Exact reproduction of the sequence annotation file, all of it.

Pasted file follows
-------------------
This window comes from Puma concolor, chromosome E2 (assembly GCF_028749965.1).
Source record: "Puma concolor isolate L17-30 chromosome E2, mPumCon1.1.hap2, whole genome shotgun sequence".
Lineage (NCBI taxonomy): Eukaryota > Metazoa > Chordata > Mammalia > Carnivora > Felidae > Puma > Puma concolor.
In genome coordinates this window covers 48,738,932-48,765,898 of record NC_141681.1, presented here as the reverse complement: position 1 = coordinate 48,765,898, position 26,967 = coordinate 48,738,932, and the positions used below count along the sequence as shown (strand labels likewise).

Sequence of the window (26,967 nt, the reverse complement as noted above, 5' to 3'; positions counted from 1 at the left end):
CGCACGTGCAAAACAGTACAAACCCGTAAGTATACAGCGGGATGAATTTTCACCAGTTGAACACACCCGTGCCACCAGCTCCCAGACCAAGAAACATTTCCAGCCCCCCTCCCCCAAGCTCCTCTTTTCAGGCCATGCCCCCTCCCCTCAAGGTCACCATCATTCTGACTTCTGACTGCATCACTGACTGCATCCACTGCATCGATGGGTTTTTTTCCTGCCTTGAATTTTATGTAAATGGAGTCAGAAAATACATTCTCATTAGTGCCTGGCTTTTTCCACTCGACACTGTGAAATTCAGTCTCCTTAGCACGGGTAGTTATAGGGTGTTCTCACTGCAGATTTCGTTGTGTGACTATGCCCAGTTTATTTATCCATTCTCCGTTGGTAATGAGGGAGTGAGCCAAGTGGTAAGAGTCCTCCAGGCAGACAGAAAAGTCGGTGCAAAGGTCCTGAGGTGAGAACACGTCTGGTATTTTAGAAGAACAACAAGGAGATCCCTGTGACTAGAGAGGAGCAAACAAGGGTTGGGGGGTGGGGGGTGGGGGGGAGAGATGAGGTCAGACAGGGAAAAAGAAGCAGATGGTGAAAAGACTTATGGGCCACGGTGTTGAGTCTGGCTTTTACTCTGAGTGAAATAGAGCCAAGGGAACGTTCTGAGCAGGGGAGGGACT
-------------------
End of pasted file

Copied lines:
This window comes from Puma concolor, chromosome E2 (assembly GCF_028749965.1).
Source record: "Puma concolor isolate L17-30 chromosome E2, mPumCon1.1.hap2, whole genome shotgun sequence".
Lineage (NCBI taxonomy): Eukaryota > Metazoa > Chordata > Mammalia > Carnivora > Felidae > Puma > Puma concolor.
In genome coordinates this window covers 48,738,932-48,765,898 of record NC_141681.1, presented here as the reverse complement: position 1 = coordinate 48,765,898, position 26,967 = coordinate 48,738,932, and the positions used below count along the sequence as shown (strand labels likewise).

Sequence of the window (26,967 nt, the reverse complement as noted above, 5' to 3'; positions counted from 1 at the left end):
CGCACGTGCAAAACAGTACAAACCCGTAAGTATACAGCGGGATGAATTTTCACCAGTTGAACACACCCGTGCCACCAGCTCCCAGACCAAGAAACATTTCCAGCCCCCCTCCCCCAAGCTCCTCTTTTCAGGCCATGCCCCCTCCCCTCAAGGTCACCATCATTCTGACTTCTGACTGCATCACTGACTGCATCCACTGCATCGATGGGTTTTTTTCCTGCCTTGAATTTTATGTAAATGGAGTCAGAAAATACATTCTCATTAGTGCCTGGCTTTTTCCACTCGACACTGTGAAATTCAGTCTCCTTAGCACGGGTAGTTATAGGGTGTTCTCACTGCAGATTTCGTTGTGTGACTATGCCCAGTTTATTTATCCATTCTCCGTTGGTAATGAGGGAGTGAGCCAAGTGGTAAGAGTCCTCCAGGCAGACAGAAAAGTCGGTGCAAAGGTCCTGAGGTGAGAACACGTCTGGTATTTTAGAAGAACAACAAGGAGATCCCTGTGACTAGAGAGGAGCAAACAAGGGTTGGGGGGTGGGGGGTGGGGGGGAGAGATGAGGTCAGACAGGGAAAAAGAAGCAGATGGTGAAAAGACTTATGGGCCACGGTGTTGAGTCTGGCTTTTACTCTGAGTGAAATAGAGCCAAGGGAACGTTCTGAGCAGGGGAGGGACT